Do freelancers need insurance?
More and more people are exiting the corporate world and taking the plunge into freelancing. Approximately 57 million Americans now make up the freelance economy, representing 35% of the U.S. workforce, according to a 2019 study from Upwork and the Freelancers Union.
Many people are drawn to freelancing because of the freedom it affords. After all, being a freelancer lets you determine your own work hours and who you want to work with. On the flip side, as an independent contractor, you’ll be running your own business – and just like any business, that comes with risks.
Whether you’re already a freelancer or you’re considering leaving the corporate world, the right liability insurance policies can help protect you. Here’s what you need to know.
Why you need freelance insurance
If you have assets that need safeguarding, you already have all the incentive you need to carry freelance insurance. Consider the following scenarios:
- If a fire or natural disaster destroys your place of business, how quickly could you bounce back? Consider that if you work from a home office, your home insurance likely won’t cover all of your business property and activities.
- If you make a mistake, a client could claim that your services caused them financial losses. Could you afford an expensive lawsuit?
If the possibility of a lawsuit doesn’t convince you to carry freelance insurance, think about how you want your clients to perceive your business. Prospective clients prefer freelancers with contractor insurance because it’s often a trademark of professionalism, financially responsibility, and trustworthiness.
Whether your field of work is web design, software development, or consulting, you’ll face liabilities related to your job, including data theft, security breaches, and copyright infringement. And because the people who hire you are your clients, their insurance probably won’t cover you. In fact, many client contracts require you to have your own insurance before you can begin work.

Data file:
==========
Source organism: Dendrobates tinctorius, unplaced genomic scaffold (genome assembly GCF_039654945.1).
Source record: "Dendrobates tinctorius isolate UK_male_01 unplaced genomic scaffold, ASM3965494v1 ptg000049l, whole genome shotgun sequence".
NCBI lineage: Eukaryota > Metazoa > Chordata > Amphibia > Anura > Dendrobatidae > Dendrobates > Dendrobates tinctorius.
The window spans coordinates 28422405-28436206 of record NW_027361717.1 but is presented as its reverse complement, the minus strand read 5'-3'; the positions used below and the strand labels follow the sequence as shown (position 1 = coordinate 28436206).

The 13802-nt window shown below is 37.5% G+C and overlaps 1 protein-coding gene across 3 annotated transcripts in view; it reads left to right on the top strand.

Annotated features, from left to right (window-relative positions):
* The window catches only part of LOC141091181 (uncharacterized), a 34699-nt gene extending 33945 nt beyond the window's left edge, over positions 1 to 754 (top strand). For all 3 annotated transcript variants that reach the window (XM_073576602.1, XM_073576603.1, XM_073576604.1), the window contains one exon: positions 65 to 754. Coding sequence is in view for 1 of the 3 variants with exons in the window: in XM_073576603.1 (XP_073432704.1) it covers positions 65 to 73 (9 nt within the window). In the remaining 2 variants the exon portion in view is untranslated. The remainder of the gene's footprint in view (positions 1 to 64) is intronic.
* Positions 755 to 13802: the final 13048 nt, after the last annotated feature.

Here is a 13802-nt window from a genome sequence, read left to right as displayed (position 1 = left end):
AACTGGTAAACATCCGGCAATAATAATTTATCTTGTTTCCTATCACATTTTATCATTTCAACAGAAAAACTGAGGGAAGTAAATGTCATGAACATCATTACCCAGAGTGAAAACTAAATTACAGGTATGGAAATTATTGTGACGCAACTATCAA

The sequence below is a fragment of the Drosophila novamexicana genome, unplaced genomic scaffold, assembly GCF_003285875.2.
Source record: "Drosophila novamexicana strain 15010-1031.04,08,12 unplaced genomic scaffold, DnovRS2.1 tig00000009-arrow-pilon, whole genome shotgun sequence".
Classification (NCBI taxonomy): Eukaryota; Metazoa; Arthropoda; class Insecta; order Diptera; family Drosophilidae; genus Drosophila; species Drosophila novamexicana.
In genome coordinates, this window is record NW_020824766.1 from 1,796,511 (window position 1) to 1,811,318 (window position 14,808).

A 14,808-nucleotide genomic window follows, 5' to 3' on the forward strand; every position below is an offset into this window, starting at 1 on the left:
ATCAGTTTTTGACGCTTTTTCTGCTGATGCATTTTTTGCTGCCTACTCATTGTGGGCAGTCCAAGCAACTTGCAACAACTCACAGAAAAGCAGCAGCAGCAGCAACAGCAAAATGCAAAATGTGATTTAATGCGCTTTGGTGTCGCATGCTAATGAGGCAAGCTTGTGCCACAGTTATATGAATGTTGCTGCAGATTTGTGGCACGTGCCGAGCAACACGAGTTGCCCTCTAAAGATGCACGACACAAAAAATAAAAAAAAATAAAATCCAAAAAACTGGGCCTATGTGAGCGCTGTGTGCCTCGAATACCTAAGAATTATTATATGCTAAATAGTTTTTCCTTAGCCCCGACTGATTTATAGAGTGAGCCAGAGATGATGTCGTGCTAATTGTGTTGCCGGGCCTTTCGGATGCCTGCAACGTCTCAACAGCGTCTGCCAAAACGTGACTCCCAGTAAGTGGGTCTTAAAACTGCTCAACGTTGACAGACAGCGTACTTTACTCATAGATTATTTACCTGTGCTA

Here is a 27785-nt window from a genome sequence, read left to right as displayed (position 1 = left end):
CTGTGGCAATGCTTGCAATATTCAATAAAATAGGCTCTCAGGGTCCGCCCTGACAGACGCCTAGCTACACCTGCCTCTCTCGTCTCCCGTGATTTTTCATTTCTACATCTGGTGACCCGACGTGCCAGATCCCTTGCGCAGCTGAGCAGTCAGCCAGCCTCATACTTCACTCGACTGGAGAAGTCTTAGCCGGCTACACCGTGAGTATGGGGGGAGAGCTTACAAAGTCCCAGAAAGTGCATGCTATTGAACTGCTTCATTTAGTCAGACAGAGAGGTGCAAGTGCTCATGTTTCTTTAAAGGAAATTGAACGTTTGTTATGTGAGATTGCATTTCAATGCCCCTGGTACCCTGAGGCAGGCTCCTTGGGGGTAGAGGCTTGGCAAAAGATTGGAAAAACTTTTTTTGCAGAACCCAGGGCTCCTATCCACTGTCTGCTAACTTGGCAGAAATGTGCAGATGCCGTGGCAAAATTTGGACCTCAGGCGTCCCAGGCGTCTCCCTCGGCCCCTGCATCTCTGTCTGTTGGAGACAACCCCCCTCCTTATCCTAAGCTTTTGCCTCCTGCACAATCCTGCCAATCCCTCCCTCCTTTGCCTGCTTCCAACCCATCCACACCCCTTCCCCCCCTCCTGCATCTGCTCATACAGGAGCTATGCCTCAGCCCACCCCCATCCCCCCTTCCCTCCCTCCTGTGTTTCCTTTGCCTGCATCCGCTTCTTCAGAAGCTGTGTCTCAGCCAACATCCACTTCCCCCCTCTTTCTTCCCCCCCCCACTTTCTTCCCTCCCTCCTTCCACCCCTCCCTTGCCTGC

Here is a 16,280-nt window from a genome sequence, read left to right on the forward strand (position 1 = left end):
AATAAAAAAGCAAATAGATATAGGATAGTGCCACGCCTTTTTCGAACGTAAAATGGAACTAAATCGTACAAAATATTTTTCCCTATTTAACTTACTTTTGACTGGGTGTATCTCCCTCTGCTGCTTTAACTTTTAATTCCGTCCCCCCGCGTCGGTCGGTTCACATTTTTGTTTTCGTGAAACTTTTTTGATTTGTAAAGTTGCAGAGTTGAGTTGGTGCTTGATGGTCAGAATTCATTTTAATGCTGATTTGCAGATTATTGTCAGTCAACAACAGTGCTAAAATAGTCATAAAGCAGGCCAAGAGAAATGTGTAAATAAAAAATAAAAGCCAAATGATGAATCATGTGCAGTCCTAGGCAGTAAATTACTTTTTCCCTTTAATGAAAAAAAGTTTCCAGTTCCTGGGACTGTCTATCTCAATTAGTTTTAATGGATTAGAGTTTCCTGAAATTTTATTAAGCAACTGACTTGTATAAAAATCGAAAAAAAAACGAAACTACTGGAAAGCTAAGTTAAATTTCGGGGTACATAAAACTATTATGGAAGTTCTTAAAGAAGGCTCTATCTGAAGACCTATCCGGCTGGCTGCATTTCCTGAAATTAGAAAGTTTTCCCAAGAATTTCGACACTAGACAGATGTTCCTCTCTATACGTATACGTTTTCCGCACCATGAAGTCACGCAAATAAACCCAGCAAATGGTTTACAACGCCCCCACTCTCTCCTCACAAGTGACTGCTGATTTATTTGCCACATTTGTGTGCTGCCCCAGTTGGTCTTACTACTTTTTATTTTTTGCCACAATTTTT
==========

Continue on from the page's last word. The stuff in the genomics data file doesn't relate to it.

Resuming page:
Moreover, some clients have insurance that requires them to work solely with freelancers who are insured. Before a client signs a contract, they may request a certificate of liability insurance as proof that you’ve purchased an insurance policy. Not having the right coverage or enough coverage can keep you out of the running for a competitive contract or assignment. Having the right business insurance, on the other hand, sets you apart from other freelancers. It makes you look more professional, which can lead to more business opportunities.
What kind of freelance business insurance do I need?
Finding the right insurance for your area of expertise can help protect your business. For instance, if you’re a web designer, cyber liability insurance can help shield you from expenses related data theft and loss, as well as security and privacy breaches. If you’re a software developer, technology errors and omissions insurance can help cover claims of negligence in your professional work. (See Insureon’s freelance business insurance guide for more details.)
Several types of insurance are relevant no matter the type of freelance work you do. As a freelancer, you should consider purchasing:
General liability insurance. This policy kicks in when someone seeks compensation for a bodily injury they suffered on your premises or property damage caused by your work. General liability insurance may also cover claims of slander, libel, or copyright infringement.
Property insurance. If you own commercial property or expensive equipment, property insurance is a worthwhile investment. It pays to repair or replace assets damaged by certain events, such as fire or theft.
Professional liability insurance. Also called errors and omissions insurance, this policy covers legal expenses when a client claims your negligence caused financial losses.
Commercial auto insurance. Many freelancers need to use a vehicle to get to and from clients and meetings. If you use your vehicle for business purposes, be aware that your personal auto policy may exclude accidents that happen during business trips. Commercial auto insurance can fill that gap.
These policies represent the most fundamental coverage options for independent businesses. In fact, small business owners purchase general liability and property insurance so frequently that companies bundle them together in a business owner’s policy.
Compare freelance insurance quotes from trusted carriers with Insureon
Complete Insureon’s easy online application today to compare freelance insurance quotes from top-rated U.S. carriers. Once you find the right policy for your freelance business, you can begin coverage in less than 24 hours.